In fact, Gabriel Finley and the Raven’s Riddle is a book with potential, in my opinion, to become a classic piece of literature. Not only does it read like a classic, I believe this book would make a wonderful children’s cartoon movie. In its sweeping epic theme, we find the time-honored clash between good and evil, opportunities for young heroes to rise up and save the world, and a classic scary villain. There are world shattering stakes involved and lots of adventure, magic, and character building events. All the right elements are present. The scope of the story reminds me of the movie, “The Legend of the Guardians.” I think this tale could become
a similar type of movie.

From what I read at the end, I believe there will be more to this book in a series. If so, I’m looking forward to reading it.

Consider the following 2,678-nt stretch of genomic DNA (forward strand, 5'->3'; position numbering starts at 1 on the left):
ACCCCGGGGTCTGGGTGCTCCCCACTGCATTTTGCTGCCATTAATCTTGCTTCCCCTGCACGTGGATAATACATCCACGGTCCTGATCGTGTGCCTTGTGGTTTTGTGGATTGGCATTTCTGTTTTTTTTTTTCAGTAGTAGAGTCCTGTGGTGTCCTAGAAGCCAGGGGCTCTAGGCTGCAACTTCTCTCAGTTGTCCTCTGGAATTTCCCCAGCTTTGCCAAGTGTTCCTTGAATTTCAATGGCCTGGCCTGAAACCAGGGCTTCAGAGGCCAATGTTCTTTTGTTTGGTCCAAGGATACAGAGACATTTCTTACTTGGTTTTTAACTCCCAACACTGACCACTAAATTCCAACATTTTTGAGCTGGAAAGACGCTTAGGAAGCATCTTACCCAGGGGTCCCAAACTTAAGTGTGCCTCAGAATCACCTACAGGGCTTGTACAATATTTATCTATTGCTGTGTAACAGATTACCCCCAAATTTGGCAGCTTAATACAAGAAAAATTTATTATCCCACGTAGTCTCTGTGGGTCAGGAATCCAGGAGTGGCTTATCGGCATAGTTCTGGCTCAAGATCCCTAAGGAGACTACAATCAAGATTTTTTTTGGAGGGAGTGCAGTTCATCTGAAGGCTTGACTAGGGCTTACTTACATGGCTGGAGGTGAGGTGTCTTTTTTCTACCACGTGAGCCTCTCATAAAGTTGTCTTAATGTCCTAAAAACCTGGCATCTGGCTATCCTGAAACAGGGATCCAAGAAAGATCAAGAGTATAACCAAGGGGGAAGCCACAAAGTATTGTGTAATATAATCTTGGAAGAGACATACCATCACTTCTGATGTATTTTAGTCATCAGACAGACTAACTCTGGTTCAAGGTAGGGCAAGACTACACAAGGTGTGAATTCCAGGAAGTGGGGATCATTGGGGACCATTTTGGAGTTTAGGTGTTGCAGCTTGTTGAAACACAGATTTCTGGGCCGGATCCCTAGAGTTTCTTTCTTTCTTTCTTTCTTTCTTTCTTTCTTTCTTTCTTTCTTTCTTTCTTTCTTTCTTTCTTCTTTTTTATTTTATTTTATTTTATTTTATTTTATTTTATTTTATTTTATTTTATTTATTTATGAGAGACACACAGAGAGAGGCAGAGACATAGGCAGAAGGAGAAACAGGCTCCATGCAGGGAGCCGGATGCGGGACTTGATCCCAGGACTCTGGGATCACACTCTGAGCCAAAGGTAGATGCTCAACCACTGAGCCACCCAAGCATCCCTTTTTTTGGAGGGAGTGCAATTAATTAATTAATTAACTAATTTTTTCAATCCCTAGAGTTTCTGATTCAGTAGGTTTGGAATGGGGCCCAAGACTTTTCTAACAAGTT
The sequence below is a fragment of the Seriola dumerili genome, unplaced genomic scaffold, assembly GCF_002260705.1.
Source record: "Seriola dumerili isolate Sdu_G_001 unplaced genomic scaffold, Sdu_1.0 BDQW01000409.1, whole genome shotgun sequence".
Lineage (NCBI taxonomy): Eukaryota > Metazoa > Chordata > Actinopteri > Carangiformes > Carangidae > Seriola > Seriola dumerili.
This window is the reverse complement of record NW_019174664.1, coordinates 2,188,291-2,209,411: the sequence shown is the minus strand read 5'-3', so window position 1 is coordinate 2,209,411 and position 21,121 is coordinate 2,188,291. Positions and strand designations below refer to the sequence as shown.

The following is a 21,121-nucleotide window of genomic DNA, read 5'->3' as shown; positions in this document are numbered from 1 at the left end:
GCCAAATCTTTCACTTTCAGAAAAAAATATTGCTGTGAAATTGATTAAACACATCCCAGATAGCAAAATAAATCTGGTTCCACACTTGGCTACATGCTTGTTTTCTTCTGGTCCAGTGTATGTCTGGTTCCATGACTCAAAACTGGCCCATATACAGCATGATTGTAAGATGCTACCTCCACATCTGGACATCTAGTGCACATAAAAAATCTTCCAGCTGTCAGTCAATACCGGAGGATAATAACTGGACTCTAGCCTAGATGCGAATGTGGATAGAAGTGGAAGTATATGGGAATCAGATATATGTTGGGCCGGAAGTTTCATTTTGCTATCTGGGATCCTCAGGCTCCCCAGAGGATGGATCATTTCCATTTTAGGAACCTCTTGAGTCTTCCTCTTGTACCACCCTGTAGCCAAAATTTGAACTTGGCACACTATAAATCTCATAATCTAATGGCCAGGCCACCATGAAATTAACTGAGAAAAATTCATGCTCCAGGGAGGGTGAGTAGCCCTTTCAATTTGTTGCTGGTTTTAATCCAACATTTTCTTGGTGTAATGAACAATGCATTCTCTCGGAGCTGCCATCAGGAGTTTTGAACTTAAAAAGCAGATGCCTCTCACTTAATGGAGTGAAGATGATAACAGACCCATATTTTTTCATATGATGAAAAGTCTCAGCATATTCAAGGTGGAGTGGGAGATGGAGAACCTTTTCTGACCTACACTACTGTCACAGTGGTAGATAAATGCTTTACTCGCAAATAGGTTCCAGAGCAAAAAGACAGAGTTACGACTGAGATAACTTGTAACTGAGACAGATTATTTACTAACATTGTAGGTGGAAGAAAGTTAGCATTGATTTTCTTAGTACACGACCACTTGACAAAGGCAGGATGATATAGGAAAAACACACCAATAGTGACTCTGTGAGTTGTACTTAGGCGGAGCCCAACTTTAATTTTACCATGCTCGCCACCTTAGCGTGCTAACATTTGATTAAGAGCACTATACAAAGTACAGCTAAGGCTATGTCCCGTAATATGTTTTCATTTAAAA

Visit George Hagan’s website.

Disclosure of Material Connection: I received a complimentary review copy of this book from NetGalley, on behalf of Random House Children’s Books. I was not required to write a positive review. The opinions I have expressed are my own. I am disclosing this in accordance with the Federal Trade Commission’s 16 CFR, Part 255: “Guides Concerning the Use of Endorsements and Testimonials in Advertising.”